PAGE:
The hole in the wall
Sugata Mitra has a great video on TED talks about his wish to “build a school in the cloud“ (link). It’s about how we can design the future of learning. For this, he draws on his experience, which goes as follows:
I made a hole in the boundary wall of the slum next to my office and stuck a computer inside. I wanted to see what would happen if I gave a computer to children who never would have one, didn’t know any English, and didn’t know what the Internet was.
The children came running in and said: “What is this?”
And I said: “Yeah, it’s, I don’t know.”
They said: “Why have you put it there?”
I said: “Just like that.”
They said: “Can we touch it?” I said: “If you wish to.”
And I went away. About eight hours later, I found them browsing and teaching each other how to browse. I said: “Well, that’s impossible. How is it possible? They don’t know anything.”
My colleagues told me: “The solution is simple. One of your students must have been passing by, and showed them how to use the mouse.”
I said: “Yeah, that’s possible.”
I decided to repeat the experiment. I went to a remote village, 300 miles out of New Delhi, where the chances of a passing software development engineer were virtually zero. I repeated the experiment there. There was no place to stay, so I set up my computer and went away. When I came back after a couple of months, I found kids playing games on it.
When they saw me, they said: “We need a faster processor and a better mouse.”
I said: “How on Earth do you know all this?”
I found the answer most interesting. In an irritated voice, they said: “You’ve given us a machine that works only in English, so we had to teach ourselves English in order to use it.” That’s the first time, as a teacher, that I had heard the word “teach ourselves” said so casually.
Encouragement is key
To stimulate learning, encouragement appears to be the key word. What was found in Kuppam and in all other experiments is that the simple word ‘wow’ uttered by a grandmother or a passer-by was enough to stimulate learning. Positive stimulation helps!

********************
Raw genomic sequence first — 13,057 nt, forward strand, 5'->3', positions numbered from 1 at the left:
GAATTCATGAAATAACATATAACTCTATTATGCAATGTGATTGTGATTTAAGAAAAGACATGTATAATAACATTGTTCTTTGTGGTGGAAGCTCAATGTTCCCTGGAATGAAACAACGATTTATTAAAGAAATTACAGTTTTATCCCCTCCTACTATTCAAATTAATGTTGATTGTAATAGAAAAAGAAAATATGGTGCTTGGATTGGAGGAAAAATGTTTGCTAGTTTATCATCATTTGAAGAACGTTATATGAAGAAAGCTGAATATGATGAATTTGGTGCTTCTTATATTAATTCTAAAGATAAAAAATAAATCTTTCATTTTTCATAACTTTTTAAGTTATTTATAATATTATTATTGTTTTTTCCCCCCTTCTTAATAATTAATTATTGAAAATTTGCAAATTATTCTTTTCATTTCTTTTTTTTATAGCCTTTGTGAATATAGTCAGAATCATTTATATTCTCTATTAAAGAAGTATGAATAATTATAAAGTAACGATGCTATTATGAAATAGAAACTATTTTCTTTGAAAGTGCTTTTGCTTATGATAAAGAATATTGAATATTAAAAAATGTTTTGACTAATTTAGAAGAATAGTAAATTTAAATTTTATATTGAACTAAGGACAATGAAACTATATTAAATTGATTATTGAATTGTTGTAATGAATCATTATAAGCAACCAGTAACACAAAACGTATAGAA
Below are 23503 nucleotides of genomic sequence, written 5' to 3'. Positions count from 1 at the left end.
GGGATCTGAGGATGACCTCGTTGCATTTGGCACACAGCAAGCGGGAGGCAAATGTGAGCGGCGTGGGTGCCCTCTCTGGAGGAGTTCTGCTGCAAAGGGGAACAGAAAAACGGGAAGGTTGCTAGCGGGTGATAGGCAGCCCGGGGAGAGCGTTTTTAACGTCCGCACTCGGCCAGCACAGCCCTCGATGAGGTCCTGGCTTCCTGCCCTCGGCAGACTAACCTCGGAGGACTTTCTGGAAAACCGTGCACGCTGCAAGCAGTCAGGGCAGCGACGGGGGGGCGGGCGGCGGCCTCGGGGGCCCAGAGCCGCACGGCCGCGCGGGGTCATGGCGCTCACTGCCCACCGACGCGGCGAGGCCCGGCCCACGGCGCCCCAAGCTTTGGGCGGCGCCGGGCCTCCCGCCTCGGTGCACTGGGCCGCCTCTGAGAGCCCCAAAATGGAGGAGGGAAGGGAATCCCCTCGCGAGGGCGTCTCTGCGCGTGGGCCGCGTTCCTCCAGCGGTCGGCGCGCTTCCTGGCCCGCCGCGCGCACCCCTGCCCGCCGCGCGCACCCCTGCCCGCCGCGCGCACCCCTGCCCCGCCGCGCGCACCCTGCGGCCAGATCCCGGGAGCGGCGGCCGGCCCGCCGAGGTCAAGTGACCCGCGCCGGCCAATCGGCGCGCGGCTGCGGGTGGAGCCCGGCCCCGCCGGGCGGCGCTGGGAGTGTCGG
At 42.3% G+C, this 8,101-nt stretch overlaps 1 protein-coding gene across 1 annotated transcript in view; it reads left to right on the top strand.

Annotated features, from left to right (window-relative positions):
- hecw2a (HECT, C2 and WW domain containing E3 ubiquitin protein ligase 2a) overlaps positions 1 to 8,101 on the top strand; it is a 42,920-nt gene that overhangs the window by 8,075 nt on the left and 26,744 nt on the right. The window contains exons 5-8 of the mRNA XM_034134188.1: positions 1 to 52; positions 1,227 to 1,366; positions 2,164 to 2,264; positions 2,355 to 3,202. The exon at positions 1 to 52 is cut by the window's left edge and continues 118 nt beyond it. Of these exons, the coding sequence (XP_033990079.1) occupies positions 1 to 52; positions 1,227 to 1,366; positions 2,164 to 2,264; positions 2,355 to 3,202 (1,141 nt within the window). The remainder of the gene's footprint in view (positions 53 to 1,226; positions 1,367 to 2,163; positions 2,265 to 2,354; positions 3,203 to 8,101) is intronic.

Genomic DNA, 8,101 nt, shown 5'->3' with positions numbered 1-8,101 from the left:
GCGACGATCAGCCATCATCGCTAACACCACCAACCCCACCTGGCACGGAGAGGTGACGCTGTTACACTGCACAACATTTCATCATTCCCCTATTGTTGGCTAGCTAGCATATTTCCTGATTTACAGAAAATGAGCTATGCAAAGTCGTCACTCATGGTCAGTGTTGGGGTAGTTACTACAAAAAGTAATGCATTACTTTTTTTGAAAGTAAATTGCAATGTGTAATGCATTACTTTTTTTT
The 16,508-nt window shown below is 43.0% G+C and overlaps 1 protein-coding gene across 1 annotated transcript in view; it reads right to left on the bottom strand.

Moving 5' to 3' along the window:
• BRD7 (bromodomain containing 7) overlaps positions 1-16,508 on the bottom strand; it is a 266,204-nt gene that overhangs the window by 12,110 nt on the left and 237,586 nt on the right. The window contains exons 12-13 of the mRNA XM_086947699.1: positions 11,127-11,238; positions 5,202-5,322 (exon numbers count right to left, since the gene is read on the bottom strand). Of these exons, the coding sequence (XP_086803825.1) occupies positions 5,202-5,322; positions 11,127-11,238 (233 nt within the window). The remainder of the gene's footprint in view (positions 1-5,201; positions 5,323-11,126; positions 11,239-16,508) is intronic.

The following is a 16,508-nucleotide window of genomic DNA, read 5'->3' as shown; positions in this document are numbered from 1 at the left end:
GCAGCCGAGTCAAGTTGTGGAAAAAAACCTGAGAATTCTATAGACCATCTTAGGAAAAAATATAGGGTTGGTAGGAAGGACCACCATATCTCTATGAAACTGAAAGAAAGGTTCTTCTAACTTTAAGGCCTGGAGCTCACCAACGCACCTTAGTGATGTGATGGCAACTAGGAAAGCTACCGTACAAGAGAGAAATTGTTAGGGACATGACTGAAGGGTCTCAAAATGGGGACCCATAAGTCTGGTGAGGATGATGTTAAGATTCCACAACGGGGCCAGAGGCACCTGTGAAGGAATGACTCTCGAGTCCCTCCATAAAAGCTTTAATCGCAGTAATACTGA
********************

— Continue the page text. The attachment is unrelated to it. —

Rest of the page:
There is evidence from neuroscience that positive stimulation works. In the centre of our brain sits a reptilian part. When it’s threatened, it shuts all the other parts down. The prefrontal cortex, the parts which learn, it shuts all of that down. Punishment and exams are seen as threats. We take our children, we make them shut their brains down, and then we say: “Perform.” If you allow the educational process to self-organise, then learning emerges. It’s not about making learning happen. It’s about letting it happen. The teacher sets the process in motion and then stands back and watches as learning happens. That’s what it’s about.
The power of big questions
For SOLEs (Self Organised Learning Environments) we need a learning plan with big questions. In the Stone Age, people looked up at the sky and said: “What are those twinkling lights?” They built the first learning plan, but we’ve lost sight of those wondrous questions. In our maths lessons, we are dealing with the tangent of an angle. But that’s not sexy enough. The way you should put it to a child is to say: “If a meteorite was coming to hit the Earth, how would you figure out if it was going to or not?” And if he says: “Well, what? How?” you say: “There’s a magic word. It’s called the tangent of an angle,” and leave him alone. He’ll figure it out.
How can we apply Self-Organised Learning Environments?
The 5 principles appear to be as follows:
- delegate responsibility;
- be open;
- design learning experiences;
- provide a temporary structure where learning questions play a key role;
- stimulate reflection.
The core – creating awareness and the need to set an individual in motion – is the biggest challenge. How much time is needed for that? How to achieve that in a short space of time? And how far can you take this?
Self-Organised Learning at ORMIT
Within ORMIT, we are constantly looking for ways to use this as the primary basis for our learning activities. We do this because we know that the power of self-learning many times exceeds that of being taught knowledge. An additional advantage is that you can use everyday practice as a learning platform. No longer talking about something, but actually doing it! How do you structure that? By asking the right questions beforehand. People determine themselves when and how they go about it. But probably even more important: if the questions are good enough, they will stimulate curiosity and cause people to go beyond the questions asked!
When was the last time that your curiosity was stimulated by the right question?